Cephalopods are a very interesting family of aquatic animals. The animals that belong to this family are squids, octopuses, nautiluses, and cuttlefish. Our last article was all about masters of disguise – camouflage in the animal kingdom. While researching for this topic, we were intrigued by the cuttlefish and decided to make it into a topic of its own.
Cuttlefish are such a strange and interesting animal, it’s hard to know where to start when talking about them. They are not actually a fish; they are part of the mollusk family. Like their octopus relative, they are masters of disguise – changing color, texture, and patterns in an instant, in memorizing fashion.
The above diagram shows the anatomy of a cuttlefish. They have eight arms and two tentacles. The tentacles are used for hunting. When it is close enough to its prey, it will shoot out it’s tentacles and grab the prey, pulling it into its mouth. When a cuttlefish has snatched up its prey it will paralyze it using its beak to inject venom. When they are hunting they can use their color changing ability to mesmerize and hypnotize its prey before snatching it up to eat it.
They also have a special ability to control their buoyancy. They are able to do this because they have a specialized bone in their body called a cuttlebone. They can manually fill the cuttlebone with water to sink, or air to rise in the water. Cuttlefish propel themselves through the water using a part of their body called the siphon. This is a tube that they push water through to zip through the water and get around the ocean.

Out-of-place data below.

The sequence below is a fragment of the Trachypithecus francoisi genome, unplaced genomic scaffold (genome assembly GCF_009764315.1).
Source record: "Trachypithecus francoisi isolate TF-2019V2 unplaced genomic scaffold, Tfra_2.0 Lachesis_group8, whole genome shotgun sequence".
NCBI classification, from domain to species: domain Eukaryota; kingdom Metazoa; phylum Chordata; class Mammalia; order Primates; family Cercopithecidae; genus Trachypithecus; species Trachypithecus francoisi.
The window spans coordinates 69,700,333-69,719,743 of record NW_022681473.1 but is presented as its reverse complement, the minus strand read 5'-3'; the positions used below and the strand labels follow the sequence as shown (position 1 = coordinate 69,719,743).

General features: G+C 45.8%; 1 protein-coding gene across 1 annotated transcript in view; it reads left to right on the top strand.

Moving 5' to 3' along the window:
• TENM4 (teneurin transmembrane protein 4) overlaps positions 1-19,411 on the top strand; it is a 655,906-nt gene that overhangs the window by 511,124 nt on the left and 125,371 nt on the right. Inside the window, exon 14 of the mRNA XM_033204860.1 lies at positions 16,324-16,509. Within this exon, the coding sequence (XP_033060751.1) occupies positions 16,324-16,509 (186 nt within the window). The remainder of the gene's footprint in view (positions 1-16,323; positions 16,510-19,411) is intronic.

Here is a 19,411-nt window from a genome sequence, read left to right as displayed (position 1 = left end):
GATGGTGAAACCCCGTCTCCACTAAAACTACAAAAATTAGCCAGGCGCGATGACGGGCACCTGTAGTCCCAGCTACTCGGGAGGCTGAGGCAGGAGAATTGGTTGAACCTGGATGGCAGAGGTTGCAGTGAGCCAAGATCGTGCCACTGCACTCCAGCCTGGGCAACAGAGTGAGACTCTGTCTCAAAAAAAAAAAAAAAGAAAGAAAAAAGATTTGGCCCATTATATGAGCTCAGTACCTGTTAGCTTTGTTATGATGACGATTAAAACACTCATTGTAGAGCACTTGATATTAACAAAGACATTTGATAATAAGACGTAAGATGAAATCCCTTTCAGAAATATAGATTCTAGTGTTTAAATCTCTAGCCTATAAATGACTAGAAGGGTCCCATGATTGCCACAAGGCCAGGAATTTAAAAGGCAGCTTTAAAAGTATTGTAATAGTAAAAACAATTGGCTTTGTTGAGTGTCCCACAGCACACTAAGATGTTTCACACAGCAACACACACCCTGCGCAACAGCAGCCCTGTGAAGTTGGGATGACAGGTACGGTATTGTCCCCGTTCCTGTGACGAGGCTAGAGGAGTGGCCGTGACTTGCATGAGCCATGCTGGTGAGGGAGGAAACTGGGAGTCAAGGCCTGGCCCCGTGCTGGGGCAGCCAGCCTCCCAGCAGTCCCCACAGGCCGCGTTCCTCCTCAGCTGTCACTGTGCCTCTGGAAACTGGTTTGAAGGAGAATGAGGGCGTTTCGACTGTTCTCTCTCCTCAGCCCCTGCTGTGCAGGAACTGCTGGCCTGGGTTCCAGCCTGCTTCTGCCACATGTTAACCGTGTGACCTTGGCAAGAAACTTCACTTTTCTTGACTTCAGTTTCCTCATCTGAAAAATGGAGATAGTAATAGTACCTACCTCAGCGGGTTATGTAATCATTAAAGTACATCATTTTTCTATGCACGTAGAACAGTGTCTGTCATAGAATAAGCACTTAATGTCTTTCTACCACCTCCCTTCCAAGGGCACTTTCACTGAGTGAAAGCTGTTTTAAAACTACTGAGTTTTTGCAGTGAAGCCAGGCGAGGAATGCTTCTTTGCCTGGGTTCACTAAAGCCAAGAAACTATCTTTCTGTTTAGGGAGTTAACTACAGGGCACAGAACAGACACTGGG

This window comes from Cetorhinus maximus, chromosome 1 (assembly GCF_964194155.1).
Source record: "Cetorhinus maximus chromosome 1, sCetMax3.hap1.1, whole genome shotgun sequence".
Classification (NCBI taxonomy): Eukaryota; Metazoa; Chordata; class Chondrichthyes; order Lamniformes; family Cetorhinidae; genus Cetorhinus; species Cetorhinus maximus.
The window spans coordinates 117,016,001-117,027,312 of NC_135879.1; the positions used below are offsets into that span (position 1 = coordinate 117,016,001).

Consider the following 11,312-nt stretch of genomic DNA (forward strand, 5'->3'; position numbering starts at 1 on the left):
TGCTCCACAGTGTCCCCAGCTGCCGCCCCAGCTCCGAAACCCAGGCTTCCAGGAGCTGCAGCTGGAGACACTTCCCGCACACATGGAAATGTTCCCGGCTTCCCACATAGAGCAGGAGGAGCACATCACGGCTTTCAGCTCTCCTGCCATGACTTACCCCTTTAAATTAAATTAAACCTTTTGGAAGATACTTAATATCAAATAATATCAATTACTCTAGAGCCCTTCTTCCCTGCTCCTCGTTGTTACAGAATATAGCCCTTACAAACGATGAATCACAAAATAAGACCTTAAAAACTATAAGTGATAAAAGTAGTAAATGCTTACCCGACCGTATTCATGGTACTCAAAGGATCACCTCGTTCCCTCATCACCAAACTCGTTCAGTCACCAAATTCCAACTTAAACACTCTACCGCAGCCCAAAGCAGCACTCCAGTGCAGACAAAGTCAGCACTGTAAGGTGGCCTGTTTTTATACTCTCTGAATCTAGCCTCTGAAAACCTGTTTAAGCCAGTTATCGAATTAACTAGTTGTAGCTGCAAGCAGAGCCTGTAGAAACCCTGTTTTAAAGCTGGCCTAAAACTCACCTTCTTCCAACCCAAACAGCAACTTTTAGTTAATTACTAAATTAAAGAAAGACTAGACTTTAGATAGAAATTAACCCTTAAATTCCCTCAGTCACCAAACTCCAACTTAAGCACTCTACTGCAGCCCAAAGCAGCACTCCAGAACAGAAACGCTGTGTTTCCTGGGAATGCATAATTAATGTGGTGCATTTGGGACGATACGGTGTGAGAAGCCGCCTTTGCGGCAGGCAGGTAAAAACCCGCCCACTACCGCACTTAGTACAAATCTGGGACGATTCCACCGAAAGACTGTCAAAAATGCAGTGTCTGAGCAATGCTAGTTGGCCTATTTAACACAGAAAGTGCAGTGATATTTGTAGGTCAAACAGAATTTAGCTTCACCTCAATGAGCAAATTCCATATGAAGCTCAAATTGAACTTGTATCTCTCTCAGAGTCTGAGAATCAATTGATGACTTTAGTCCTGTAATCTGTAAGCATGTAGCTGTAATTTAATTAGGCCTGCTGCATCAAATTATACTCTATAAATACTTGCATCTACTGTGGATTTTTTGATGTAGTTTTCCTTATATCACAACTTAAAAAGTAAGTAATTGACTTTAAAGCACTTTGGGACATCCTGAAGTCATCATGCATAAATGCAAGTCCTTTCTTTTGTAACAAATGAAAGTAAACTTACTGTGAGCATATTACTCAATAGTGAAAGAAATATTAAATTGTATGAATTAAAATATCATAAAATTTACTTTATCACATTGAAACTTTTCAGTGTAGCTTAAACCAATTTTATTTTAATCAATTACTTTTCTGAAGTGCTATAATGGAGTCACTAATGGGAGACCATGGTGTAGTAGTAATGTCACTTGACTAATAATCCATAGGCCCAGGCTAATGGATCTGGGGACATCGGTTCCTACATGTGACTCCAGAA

Cuttlefish eat a wide variety of marine life, including mollusks, crabs, shrimp, fish, and pretty much anything else they can get their tentacles on that they can handle in terms of size. Their predators include sharks, other fish, dolphins, birds, seals, and even other cuttlefish. It’s a fish eat fish world out there. On average, they will live for 1-2 years.
There are around 120 species of cuttlefish, one of which is the flamboyant cuttlefish. This species in particular is interesting because it is highly venomous and often changes to very colorful patterns to warn potential predators.
We could go on discussing this fascinating creature for a lot longer. There are some great links in the article worth checking out if you’d like to learn more about this mysterious cephalopod.